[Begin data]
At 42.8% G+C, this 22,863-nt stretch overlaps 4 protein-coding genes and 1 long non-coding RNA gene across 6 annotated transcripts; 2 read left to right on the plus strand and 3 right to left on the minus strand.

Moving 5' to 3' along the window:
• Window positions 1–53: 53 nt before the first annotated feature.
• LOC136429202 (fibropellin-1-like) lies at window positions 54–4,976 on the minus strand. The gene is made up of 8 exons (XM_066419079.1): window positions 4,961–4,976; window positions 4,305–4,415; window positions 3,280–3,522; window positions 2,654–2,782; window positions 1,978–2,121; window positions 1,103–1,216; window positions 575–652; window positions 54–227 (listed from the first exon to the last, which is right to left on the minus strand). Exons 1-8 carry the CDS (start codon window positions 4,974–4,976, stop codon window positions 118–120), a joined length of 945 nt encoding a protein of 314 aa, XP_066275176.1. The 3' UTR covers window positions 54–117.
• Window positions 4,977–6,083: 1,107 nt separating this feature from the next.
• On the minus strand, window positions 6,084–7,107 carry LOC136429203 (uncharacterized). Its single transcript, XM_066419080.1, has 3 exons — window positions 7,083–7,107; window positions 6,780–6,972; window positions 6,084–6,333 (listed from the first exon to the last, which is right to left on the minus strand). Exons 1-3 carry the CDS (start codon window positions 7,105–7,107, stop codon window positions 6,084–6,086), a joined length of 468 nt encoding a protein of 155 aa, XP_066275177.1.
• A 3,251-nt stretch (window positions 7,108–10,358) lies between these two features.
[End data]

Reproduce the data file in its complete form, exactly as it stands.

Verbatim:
At 42.8% G+C, this 22,863-nt stretch overlaps 4 protein-coding genes and 1 long non-coding RNA gene across 6 annotated transcripts; 2 read left to right on the plus strand and 3 right to left on the minus strand.

Moving 5' to 3' along the window:
• Window positions 1–53: 53 nt before the first annotated feature.
• LOC136429202 (fibropellin-1-like) lies at window positions 54–4,976 on the minus strand. The gene is made up of 8 exons (XM_066419079.1): window positions 4,961–4,976; window positions 4,305–4,415; window positions 3,280–3,522; window positions 2,654–2,782; window positions 1,978–2,121; window positions 1,103–1,216; window positions 575–652; window positions 54–227 (listed from the first exon to the last, which is right to left on the minus strand). Exons 1-8 carry the CDS (start codon window positions 4,974–4,976, stop codon window positions 118–120), a joined length of 945 nt encoding a protein of 314 aa, XP_066275176.1. The 3' UTR covers window positions 54–117.
• Window positions 4,977–6,083: 1,107 nt separating this feature from the next.
• On the minus strand, window positions 6,084–7,107 carry LOC136429203 (uncharacterized). Its single transcript, XM_066419080.1, has 3 exons — window positions 7,083–7,107; window positions 6,780–6,972; window positions 6,084–6,333 (listed from the first exon to the last, which is right to left on the minus strand). Exons 1-3 carry the CDS (start codon window positions 7,105–7,107, stop codon window positions 6,084–6,086), a joined length of 468 nt encoding a protein of 155 aa, XP_066275177.1.
• A 3,251-nt stretch (window positions 7,108–10,358) lies between these two features.